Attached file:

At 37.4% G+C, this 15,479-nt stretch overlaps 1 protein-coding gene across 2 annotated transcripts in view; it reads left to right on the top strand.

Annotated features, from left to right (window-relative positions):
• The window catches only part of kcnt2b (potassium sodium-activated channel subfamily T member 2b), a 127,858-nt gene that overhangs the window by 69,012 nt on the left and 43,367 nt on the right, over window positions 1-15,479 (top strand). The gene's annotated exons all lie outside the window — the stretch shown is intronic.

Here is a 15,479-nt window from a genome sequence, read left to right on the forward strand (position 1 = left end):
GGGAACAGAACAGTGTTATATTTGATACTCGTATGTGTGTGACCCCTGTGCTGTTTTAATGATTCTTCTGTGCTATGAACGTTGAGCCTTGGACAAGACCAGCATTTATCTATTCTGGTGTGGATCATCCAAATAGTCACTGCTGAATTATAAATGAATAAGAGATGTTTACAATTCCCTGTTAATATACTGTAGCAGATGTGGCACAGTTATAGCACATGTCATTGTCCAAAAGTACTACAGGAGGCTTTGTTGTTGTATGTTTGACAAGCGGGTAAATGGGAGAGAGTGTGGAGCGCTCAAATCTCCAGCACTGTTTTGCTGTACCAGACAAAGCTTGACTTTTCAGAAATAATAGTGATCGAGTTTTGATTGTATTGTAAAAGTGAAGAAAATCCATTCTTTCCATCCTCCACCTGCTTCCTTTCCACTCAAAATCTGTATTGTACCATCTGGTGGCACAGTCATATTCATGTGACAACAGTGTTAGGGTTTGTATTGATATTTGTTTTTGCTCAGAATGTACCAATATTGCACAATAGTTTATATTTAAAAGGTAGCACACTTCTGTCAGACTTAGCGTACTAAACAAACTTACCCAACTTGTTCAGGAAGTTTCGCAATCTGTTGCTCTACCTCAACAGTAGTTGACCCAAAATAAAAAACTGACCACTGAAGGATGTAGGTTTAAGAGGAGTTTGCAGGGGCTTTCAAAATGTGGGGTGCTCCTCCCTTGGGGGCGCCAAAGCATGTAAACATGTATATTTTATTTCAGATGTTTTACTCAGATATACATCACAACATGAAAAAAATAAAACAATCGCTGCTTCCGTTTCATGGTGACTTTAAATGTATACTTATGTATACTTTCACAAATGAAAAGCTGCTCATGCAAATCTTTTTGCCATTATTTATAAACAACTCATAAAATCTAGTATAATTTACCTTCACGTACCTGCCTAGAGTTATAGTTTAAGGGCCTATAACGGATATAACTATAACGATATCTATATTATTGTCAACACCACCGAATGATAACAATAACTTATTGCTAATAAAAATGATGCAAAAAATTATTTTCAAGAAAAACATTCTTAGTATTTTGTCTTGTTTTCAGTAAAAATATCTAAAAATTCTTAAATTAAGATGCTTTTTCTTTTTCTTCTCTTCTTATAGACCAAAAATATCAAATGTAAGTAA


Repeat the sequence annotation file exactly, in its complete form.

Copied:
At 37.4% G+C, this 15,479-nt stretch overlaps 1 protein-coding gene across 2 annotated transcripts in view; it reads left to right on the top strand.

Annotated features, from left to right (window-relative positions):
• The window catches only part of kcnt2b (potassium sodium-activated channel subfamily T member 2b), a 127,858-nt gene that overhangs the window by 69,012 nt on the left and 43,367 nt on the right, over window positions 1-15,479 (top strand). The gene's annotated exons all lie outside the window — the stretch shown is intronic.

Here is a 15,479-nt window from a genome sequence, read left to right on the forward strand (position 1 = left end):
GGGAACAGAACAGTGTTATATTTGATACTCGTATGTGTGTGACCCCTGTGCTGTTTTAATGATTCTTCTGTGCTATGAACGTTGAGCCTTGGACAAGACCAGCATTTATCTATTCTGGTGTGGATCATCCAAATAGTCACTGCTGAATTATAAATGAATAAGAGATGTTTACAATTCCCTGTTAATATACTGTAGCAGATGTGGCACAGTTATAGCACATGTCATTGTCCAAAAGTACTACAGGAGGCTTTGTTGTTGTATGTTTGACAAGCGGGTAAATGGGAGAGAGTGTGGAGCGCTCAAATCTCCAGCACTGTTTTGCTGTACCAGACAAAGCTTGACTTTTCAGAAATAATAGTGATCGAGTTTTGATTGTATTGTAAAAGTGAAGAAAATCCATTCTTTCCATCCTCCACCTGCTTCCTTTCCACTCAAAATCTGTATTGTACCATCTGGTGGCACAGTCATATTCATGTGACAACAGTGTTAGGGTTTGTATTGATATTTGTTTTTGCTCAGAATGTACCAATATTGCACAATAGTTTATATTTAAAAGGTAGCACACTTCTGTCAGACTTAGCGTACTAAACAAACTTACCCAACTTGTTCAGGAAGTTTCGCAATCTGTTGCTCTACCTCAACAGTAGTTGACCCAAAATAAAAAACTGACCACTGAAGGATGTAGGTTTAAGAGGAGTTTGCAGGGGCTTTCAAAATGTGGGGTGCTCCTCCCTTGGGGGCGCCAAAGCATGTAAACATGTATATTTTATTTCAGATGTTTTACTCAGATATACATCACAACATGAAAAAAATAAAACAATCGCTGCTTCCGTTTCATGGTGACTTTAAATGTATACTTATGTATACTTTCACAAATGAAAAGCTGCTCATGCAAATCTTTTTGCCATTATTTATAAACAACTCATAAAATCTAGTATAATTTACCTTCACGTACCTGCCTAGAGTTATAGTTTAAGGGCCTATAACGGATATAACTATAACGATATCTATATTATTGTCAACACCACCGAATGATAACAATAACTTATTGCTAATAAAAATGATGCAAAAAATTATTTTCAAGAAAAACATTCTTAGTATTTTGTCTTGTTTTCAGTAAAAATATCTAAAAATTCTTAAATTAAGATGCTTTTTCTTTTTCTTCTCTTCTTATAGACCAAAAATATCAAATGTAAGTAA